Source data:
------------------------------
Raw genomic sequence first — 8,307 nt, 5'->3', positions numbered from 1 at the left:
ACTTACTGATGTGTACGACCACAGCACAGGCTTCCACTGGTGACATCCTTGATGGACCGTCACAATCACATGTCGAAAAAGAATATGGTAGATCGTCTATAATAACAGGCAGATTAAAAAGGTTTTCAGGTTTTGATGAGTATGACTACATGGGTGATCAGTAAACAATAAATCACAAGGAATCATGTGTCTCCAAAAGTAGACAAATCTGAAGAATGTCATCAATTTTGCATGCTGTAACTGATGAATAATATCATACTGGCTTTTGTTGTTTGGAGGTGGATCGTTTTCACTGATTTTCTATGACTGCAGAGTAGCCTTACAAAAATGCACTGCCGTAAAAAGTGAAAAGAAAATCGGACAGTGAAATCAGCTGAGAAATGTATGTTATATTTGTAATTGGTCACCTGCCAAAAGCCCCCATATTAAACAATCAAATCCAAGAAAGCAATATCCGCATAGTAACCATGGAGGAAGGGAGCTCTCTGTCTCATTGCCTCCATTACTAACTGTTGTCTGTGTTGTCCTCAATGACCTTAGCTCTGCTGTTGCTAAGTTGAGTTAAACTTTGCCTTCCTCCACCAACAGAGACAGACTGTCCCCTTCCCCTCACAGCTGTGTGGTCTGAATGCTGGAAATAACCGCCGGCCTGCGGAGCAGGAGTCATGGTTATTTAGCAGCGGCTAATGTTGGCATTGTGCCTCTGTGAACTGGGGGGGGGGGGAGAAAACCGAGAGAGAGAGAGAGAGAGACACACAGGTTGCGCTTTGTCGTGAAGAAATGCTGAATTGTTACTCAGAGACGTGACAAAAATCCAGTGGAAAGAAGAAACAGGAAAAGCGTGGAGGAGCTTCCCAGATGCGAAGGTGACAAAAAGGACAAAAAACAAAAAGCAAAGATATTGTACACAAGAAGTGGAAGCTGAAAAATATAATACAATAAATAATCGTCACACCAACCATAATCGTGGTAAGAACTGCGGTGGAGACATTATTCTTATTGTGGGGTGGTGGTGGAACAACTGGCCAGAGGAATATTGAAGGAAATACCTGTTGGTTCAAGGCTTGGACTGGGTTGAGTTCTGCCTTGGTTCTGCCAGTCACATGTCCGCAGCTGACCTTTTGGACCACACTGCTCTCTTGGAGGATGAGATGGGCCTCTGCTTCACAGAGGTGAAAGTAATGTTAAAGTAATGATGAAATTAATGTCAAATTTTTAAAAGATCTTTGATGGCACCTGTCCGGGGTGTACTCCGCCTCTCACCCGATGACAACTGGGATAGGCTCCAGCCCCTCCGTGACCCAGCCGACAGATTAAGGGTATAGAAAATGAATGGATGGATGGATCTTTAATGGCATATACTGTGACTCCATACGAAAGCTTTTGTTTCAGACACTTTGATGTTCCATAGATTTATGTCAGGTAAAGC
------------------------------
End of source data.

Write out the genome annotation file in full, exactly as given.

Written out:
Raw genomic sequence first — 8,307 nt, 5'->3', positions numbered from 1 at the left:
ACTTACTGATGTGTACGACCACAGCACAGGCTTCCACTGGTGACATCCTTGATGGACCGTCACAATCACATGTCGAAAAAGAATATGGTAGATCGTCTATAATAACAGGCAGATTAAAAAGGTTTTCAGGTTTTGATGAGTATGACTACATGGGTGATCAGTAAACAATAAATCACAAGGAATCATGTGTCTCCAAAAGTAGACAAATCTGAAGAATGTCATCAATTTTGCATGCTGTAACTGATGAATAATATCATACTGGCTTTTGTTGTTTGGAGGTGGATCGTTTTCACTGATTTTCTATGACTGCAGAGTAGCCTTACAAAAATGCACTGCCGTAAAAAGTGAAAAGAAAATCGGACAGTGAAATCAGCTGAGAAATGTATGTTATATTTGTAATTGGTCACCTGCCAAAAGCCCCCATATTAAACAATCAAATCCAAGAAAGCAATATCCGCATAGTAACCATGGAGGAAGGGAGCTCTCTGTCTCATTGCCTCCATTACTAACTGTTGTCTGTGTTGTCCTCAATGACCTTAGCTCTGCTGTTGCTAAGTTGAGTTAAACTTTGCCTTCCTCCACCAACAGAGACAGACTGTCCCCTTCCCCTCACAGCTGTGTGGTCTGAATGCTGGAAATAACCGCCGGCCTGCGGAGCAGGAGTCATGGTTATTTAGCAGCGGCTAATGTTGGCATTGTGCCTCTGTGAACTGGGGGGGGGGGGAGAAAACCGAGAGAGAGAGAGAGAGAGACACACAGGTTGCGCTTTGTCGTGAAGAAATGCTGAATTGTTACTCAGAGACGTGACAAAAATCCAGTGGAAAGAAGAAACAGGAAAAGCGTGGAGGAGCTTCCCAGATGCGAAGGTGACAAAAAGGACAAAAAACAAAAAGCAAAGATATTGTACACAAGAAGTGGAAGCTGAAAAATATAATACAATAAATAATCGTCACACCAACCATAATCGTGGTAAGAACTGCGGTGGAGACATTATTCTTATTGTGGGGTGGTGGTGGAACAACTGGCCAGAGGAATATTGAAGGAAATACCTGTTGGTTCAAGGCTTGGACTGGGTTGAGTTCTGCCTTGGTTCTGCCAGTCACATGTCCGCAGCTGACCTTTTGGACCACACTGCTCTCTTGGAGGATGAGATGGGCCTCTGCTTCACAGAGGTGAAAGTAATGTTAAAGTAATGATGAAATTAATGTCAAATTTTTAAAAGATCTTTGATGGCACCTGTCCGGGGTGTACTCCGCCTCTCACCCGATGACAACTGGGATAGGCTCCAGCCCCTCCGTGACCCAGCCGACAGATTAAGGGTATAGAAAATGAATGGATGGATGGATCTTTAATGGCATATACTGTGACTCCATACGAAAGCTTTTGTTTCAGACACTTTGATGTTCCATAGATTTATGTCAGGTAAAGC